Issue 6, June 1, 2015

Distance Diagnostics

Correct pest identification is the first step in developing a successful Integrated Pest Management (IPM) plan.  Sadly, not every pest is easily identified, especially when you start talking about all the biotic/non-pathogenic problems such as chemical drift, drought, lightning, soil compaction, etc., coupled with the true bugs, fungi and weeds.  Who would have thought that chemical injury can look like leafhopper injury?  It can.

ID can be difficult.  Insects may be nocturnal, working when we don't see them.  Problems may show up long after the pest is there.  One man's weed may be another's ideal plant.  Pathogenic diseases are usually microscopic and difficult to see.

To help, local county Extension offices have access to the University of Illinois' DDDI (Distance Diagnostics through Digital Imaging) system which can send images to specialists throughout the state and on campus.  Digital images of the problem are uploaded to the system, though like any system, the quality of the image/s is important.  Additionally, having background information of the pest and/or site is also crucial.  Without as much detailed information as possible, it may be difficult to accurately diagnose the pest problem.  This system is free, with turn-around time generally less than 48 hours.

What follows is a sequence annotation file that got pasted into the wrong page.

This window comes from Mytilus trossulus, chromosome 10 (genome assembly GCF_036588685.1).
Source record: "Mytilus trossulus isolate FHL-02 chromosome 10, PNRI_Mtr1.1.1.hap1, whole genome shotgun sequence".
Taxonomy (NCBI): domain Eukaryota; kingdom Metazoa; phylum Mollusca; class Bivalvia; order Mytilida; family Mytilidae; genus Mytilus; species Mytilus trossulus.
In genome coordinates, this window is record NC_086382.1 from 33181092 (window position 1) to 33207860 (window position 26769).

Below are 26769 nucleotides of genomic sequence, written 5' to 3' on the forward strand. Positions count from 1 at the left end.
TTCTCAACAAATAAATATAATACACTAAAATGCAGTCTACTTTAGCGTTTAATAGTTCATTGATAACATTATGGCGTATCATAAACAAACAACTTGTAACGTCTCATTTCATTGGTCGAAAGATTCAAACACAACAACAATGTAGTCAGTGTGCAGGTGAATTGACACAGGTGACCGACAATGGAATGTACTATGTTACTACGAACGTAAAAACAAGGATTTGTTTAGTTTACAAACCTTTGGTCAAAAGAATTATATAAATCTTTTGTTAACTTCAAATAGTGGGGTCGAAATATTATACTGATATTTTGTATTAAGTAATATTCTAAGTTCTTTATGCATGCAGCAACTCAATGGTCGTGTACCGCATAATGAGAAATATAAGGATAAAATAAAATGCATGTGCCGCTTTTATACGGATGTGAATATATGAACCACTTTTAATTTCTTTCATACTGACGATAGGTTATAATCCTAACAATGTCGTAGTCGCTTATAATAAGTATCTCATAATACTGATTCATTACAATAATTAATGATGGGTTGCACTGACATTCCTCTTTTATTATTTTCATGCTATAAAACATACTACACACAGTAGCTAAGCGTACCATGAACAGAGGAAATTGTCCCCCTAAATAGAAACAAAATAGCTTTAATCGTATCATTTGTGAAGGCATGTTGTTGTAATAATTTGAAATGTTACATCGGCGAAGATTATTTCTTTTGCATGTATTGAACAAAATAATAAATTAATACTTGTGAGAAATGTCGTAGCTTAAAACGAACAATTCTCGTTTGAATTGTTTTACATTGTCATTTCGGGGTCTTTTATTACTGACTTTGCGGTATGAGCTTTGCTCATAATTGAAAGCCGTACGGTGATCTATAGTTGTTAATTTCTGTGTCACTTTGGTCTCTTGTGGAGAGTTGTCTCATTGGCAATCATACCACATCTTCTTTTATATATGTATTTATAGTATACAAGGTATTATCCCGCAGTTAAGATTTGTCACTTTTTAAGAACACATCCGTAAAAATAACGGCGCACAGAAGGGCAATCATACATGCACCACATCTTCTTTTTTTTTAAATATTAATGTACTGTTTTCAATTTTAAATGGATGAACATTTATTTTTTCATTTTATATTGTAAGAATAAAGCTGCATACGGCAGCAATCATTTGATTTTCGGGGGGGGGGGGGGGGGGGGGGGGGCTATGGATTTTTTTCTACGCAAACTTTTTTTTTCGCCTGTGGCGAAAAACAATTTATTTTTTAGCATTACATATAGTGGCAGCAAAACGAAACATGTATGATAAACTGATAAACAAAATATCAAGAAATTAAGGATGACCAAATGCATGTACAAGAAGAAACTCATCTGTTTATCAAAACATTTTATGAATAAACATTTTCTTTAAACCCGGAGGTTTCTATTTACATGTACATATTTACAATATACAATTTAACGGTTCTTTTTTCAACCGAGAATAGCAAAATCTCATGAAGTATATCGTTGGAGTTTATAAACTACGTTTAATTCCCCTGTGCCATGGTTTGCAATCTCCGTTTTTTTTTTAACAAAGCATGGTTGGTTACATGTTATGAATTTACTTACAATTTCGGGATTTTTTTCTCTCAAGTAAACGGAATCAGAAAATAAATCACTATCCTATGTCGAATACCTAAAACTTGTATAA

You might want to bookmark many University of Illinois Extension and state websites which can also assist with pest ID and controls.  These include:

Turfgrass Pests:

General Insects:

Vegetable Problems:

Wildlife Problems:

General Plant Problems:

Environmental Health Problems (mosquitoes, bedbugs, cockroaches, etc.):

(David Robson)

David Robson

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